WPLN News started digging and found that not only did the Wilson County hospital sue at least 1,000 patients after being sold — filing new suits as recently as last month — the CHS hospitals in Shelbyville and Tullahoma also continued taking patients to court after selling to Vanderbilt at the first of this year.
“Community Health Systems and its subsidiary Tennova Healthcare is a private company that is not owned or operated by Vanderbilt University Medical Center,” spokesperson John Howser says in a statement. “As such, VUMC is not involved in these lawsuits.”
Howser says Vanderbilt does not sue patients to collect on medical debt.
“The thing is, these aren’t rich people who don’t want to pay their bills,” says Christi Walsh, a nurse practitioner who directs clinical research at Johns Hopkins University. Her team focuses on hospitals suing patients and actively pressures them to stop. “I’ve been on the ground in the courthouses. These are people who don’t have the money to pay it.”
For one family in Wilson County, the husband and wife had both been sued by the hospital. He works in a distribution center that shut down for months during COVID. She cared for their foster kids and delivered meals with DoorDash, telling WPLN News they were too busy to bother with a court date.
The problem is, not showing up to face a debt in court in Tennessee can allow a company to take a cut of someone’s paycheck. It also wrecks their financial credit and can lead to physical health problems.
‘It threatens the public trust’
Dr. Marty Makary is a surgeon at Johns Hopkins who wrote a book about billing called “The Price We Pay.” He says most hospitals have changed tactics because suing their patients doesn’t make them tons of money, after attorney and court fees, and it hurts their brand. But he says CHS — with 84 hospitals in 16 states — has not expressed such concern.
“Community Health Systems, in all of our research of hospital pricing and billing practices, stands out as an aggressive institution that uniformly, across the country, engages in very aggressive predatory billing — suing patients in court to garnish their wages,” he says.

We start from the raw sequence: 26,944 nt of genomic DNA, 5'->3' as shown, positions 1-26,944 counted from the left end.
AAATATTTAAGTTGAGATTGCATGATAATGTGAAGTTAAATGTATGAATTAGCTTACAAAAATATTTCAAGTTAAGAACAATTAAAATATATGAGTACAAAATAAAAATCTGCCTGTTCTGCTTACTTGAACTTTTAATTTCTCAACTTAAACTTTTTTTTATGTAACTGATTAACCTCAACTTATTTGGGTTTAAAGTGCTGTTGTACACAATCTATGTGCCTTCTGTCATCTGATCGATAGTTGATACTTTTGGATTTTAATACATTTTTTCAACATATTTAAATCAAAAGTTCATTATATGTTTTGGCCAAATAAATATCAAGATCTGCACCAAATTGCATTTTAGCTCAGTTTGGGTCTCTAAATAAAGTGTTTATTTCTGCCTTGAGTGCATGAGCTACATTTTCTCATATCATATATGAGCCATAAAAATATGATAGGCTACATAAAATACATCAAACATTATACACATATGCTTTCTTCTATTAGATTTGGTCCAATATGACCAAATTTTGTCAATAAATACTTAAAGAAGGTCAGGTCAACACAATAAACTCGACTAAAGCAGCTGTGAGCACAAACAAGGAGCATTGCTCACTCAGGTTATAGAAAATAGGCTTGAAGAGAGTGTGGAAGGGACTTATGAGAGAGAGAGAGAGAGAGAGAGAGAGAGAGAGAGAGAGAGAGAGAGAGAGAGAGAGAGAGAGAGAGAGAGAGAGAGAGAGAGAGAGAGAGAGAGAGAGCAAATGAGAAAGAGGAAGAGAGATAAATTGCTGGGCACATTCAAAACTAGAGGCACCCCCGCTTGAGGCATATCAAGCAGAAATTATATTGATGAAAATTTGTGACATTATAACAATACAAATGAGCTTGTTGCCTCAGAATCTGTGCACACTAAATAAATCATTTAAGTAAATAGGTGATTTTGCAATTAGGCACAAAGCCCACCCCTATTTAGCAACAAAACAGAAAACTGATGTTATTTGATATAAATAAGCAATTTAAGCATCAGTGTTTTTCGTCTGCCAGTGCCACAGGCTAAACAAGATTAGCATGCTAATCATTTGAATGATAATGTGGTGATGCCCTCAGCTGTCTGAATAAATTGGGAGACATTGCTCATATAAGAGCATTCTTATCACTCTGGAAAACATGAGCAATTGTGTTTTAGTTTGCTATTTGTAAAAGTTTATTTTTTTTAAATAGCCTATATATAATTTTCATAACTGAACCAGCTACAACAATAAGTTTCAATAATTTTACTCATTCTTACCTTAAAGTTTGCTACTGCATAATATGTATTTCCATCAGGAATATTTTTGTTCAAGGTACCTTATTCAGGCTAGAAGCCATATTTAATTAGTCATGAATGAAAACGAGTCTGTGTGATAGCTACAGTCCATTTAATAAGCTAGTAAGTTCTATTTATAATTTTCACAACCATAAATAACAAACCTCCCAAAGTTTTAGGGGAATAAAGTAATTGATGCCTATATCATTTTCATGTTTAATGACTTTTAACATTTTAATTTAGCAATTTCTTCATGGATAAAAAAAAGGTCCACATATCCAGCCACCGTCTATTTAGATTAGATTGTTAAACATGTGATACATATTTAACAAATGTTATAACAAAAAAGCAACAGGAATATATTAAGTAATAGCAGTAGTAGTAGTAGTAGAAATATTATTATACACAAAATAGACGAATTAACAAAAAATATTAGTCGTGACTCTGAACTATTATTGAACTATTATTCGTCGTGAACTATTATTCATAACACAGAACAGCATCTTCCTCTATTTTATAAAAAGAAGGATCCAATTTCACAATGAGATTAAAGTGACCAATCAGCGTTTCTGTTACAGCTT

Even if CHS is willing to take a hit to its reputation, Makary says patients think of the health system as a whole. And they’ll think twice next time they need to go to the doctor.
“It threatens the public trust in our community institutions. And medical institutions are supposed to be above those games,” he says.
In a statement to WPLN News, a CHS spokesperson says that the company used its COVID relief money to pay for pandemic expenses and make up for lost revenue. As of January, the company has decided to take patients to court only if they make at least twice the federal poverty level — or about $52,000 annually for a family of four.
“We continually evaluate modifications to our collection practices to support patients who struggle to pay their hospital bills,” spokesperson Rebecca Pitt says in an email.
The policy change is meant to be retroactive. CHS will withdraw litigation for anyone who qualifies, Pitt says. They’re being made aware in legal correspondence and can call 1-800-755-5152 to begin the process.
Update: This story has been updated with a statement from Vanderbilt University Medical Center. They say they have not been involved in the litigation and do not sue patients to collect medical debt.